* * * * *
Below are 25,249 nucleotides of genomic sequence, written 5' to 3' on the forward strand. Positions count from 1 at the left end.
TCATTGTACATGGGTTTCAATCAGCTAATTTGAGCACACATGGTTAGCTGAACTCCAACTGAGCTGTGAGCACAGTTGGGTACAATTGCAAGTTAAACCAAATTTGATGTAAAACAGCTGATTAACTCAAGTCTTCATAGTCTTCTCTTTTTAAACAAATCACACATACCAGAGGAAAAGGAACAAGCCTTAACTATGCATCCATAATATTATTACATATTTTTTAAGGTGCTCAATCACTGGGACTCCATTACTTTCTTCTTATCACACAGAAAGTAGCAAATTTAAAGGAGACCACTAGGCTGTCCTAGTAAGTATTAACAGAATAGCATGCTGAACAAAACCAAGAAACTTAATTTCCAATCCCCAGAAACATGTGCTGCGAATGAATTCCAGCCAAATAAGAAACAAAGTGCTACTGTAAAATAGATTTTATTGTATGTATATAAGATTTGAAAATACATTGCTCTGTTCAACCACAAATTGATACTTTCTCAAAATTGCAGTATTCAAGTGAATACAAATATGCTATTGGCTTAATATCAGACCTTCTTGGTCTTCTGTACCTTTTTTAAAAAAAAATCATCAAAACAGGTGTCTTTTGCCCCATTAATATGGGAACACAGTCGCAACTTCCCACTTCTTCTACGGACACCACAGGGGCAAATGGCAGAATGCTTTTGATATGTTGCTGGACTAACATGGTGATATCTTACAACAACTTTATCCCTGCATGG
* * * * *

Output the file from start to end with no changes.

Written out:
Below are 25,249 nucleotides of genomic sequence, written 5' to 3' on the forward strand. Positions count from 1 at the left end.
TCATTGTACATGGGTTTCAATCAGCTAATTTGAGCACACATGGTTAGCTGAACTCCAACTGAGCTGTGAGCACAGTTGGGTACAATTGCAAGTTAAACCAAATTTGATGTAAAACAGCTGATTAACTCAAGTCTTCATAGTCTTCTCTTTTTAAACAAATCACACATACCAGAGGAAAAGGAACAAGCCTTAACTATGCATCCATAATATTATTACATATTTTTTAAGGTGCTCAATCACTGGGACTCCATTACTTTCTTCTTATCACACAGAAAGTAGCAAATTTAAAGGAGACCACTAGGCTGTCCTAGTAAGTATTAACAGAATAGCATGCTGAACAAAACCAAGAAACTTAATTTCCAATCCCCAGAAACATGTGCTGCGAATGAATTCCAGCCAAATAAGAAACAAAGTGCTACTGTAAAATAGATTTTATTGTATGTATATAAGATTTGAAAATACATTGCTCTGTTCAACCACAAATTGATACTTTCTCAAAATTGCAGTATTCAAGTGAATACAAATATGCTATTGGCTTAATATCAGACCTTCTTGGTCTTCTGTACCTTTTTTAAAAAAAAATCATCAAAACAGGTGTCTTTTGCCCCATTAATATGGGAACACAGTCGCAACTTCCCACTTCTTCTACGGACACCACAGGGGCAAATGGCAGAATGCTTTTGATATGTTGCTGGACTAACATGGTGATATCTTACAACAACTTTATCCCTGCATGG